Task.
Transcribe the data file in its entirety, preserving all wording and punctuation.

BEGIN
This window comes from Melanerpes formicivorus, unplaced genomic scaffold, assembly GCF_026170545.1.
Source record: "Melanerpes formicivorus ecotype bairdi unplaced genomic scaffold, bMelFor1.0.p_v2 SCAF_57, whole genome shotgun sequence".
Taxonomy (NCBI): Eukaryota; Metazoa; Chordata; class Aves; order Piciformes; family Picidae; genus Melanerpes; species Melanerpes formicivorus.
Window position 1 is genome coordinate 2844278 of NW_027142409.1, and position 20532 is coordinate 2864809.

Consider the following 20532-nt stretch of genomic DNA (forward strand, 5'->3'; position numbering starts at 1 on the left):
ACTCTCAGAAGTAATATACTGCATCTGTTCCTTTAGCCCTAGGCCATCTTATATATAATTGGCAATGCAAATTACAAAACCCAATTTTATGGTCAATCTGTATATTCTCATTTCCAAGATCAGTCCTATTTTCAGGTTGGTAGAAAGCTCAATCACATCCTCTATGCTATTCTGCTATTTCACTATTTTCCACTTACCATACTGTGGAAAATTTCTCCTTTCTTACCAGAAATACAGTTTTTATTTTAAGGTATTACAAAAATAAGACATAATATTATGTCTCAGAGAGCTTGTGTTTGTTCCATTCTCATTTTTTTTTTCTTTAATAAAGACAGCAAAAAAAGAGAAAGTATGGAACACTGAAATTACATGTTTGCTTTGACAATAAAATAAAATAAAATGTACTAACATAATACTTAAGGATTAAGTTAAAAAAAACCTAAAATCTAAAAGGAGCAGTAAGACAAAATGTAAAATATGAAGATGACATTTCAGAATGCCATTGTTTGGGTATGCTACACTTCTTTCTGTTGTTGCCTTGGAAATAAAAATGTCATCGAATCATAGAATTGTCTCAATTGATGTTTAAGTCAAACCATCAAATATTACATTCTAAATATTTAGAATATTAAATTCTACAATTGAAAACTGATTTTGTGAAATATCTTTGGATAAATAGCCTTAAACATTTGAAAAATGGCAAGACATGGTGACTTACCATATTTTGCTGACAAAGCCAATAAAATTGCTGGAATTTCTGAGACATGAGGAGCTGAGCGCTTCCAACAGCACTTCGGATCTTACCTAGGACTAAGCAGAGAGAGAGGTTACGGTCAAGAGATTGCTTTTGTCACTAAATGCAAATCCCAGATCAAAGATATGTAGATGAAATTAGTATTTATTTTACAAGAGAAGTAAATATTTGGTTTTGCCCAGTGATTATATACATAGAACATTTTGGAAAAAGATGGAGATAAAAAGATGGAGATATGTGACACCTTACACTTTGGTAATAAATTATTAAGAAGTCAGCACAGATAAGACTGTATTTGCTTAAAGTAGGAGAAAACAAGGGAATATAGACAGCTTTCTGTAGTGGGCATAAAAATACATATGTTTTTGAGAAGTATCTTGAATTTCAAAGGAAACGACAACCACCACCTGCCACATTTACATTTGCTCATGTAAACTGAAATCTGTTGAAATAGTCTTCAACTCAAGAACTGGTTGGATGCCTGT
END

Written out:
This window comes from Melanerpes formicivorus, unplaced genomic scaffold, assembly GCF_026170545.1.
Source record: "Melanerpes formicivorus ecotype bairdi unplaced genomic scaffold, bMelFor1.0.p_v2 SCAF_57, whole genome shotgun sequence".
Taxonomy (NCBI): Eukaryota; Metazoa; Chordata; class Aves; order Piciformes; family Picidae; genus Melanerpes; species Melanerpes formicivorus.
Window position 1 is genome coordinate 2844278 of NW_027142409.1, and position 20532 is coordinate 2864809.

Consider the following 20532-nt stretch of genomic DNA (forward strand, 5'->3'; position numbering starts at 1 on the left):
ACTCTCAGAAGTAATATACTGCATCTGTTCCTTTAGCCCTAGGCCATCTTATATATAATTGGCAATGCAAATTACAAAACCCAATTTTATGGTCAATCTGTATATTCTCATTTCCAAGATCAGTCCTATTTTCAGGTTGGTAGAAAGCTCAATCACATCCTCTATGCTATTCTGCTATTTCACTATTTTCCACTTACCATACTGTGGAAAATTTCTCCTTTCTTACCAGAAATACAGTTTTTATTTTAAGGTATTACAAAAATAAGACATAATATTATGTCTCAGAGAGCTTGTGTTTGTTCCATTCTCATTTTTTTTTTCTTTAATAAAGACAGCAAAAAAAGAGAAAGTATGGAACACTGAAATTACATGTTTGCTTTGACAATAAAATAAAATAAAATGTACTAACATAATACTTAAGGATTAAGTTAAAAAAAACCTAAAATCTAAAAGGAGCAGTAAGACAAAATGTAAAATATGAAGATGACATTTCAGAATGCCATTGTTTGGGTATGCTACACTTCTTTCTGTTGTTGCCTTGGAAATAAAAATGTCATCGAATCATAGAATTGTCTCAATTGATGTTTAAGTCAAACCATCAAATATTACATTCTAAATATTTAGAATATTAAATTCTACAATTGAAAACTGATTTTGTGAAATATCTTTGGATAAATAGCCTTAAACATTTGAAAAATGGCAAGACATGGTGACTTACCATATTTTGCTGACAAAGCCAATAAAATTGCTGGAATTTCTGAGACATGAGGAGCTGAGCGCTTCCAACAGCACTTCGGATCTTACCTAGGACTAAGCAGAGAGAGAGGTTACGGTCAAGAGATTGCTTTTGTCACTAAATGCAAATCCCAGATCAAAGATATGTAGATGAAATTAGTATTTATTTTACAAGAGAAGTAAATATTTGGTTTTGCCCAGTGATTATATACATAGAACATTTTGGAAAAAGATGGAGATAAAAAGATGGAGATATGTGACACCTTACACTTTGGTAATAAATTATTAAGAAGTCAGCACAGATAAGACTGTATTTGCTTAAAGTAGGAGAAAACAAGGGAATATAGACAGCTTTCTGTAGTGGGCATAAAAATACATATGTTTTTGAGAAGTATCTTGAATTTCAAAGGAAACGACAACCACCACCTGCCACATTTACATTTGCTCATGTAAACTGAAATCTGTTGAAATAGTCTTCAACTCAAGAACTGGTTGGATGCCTGT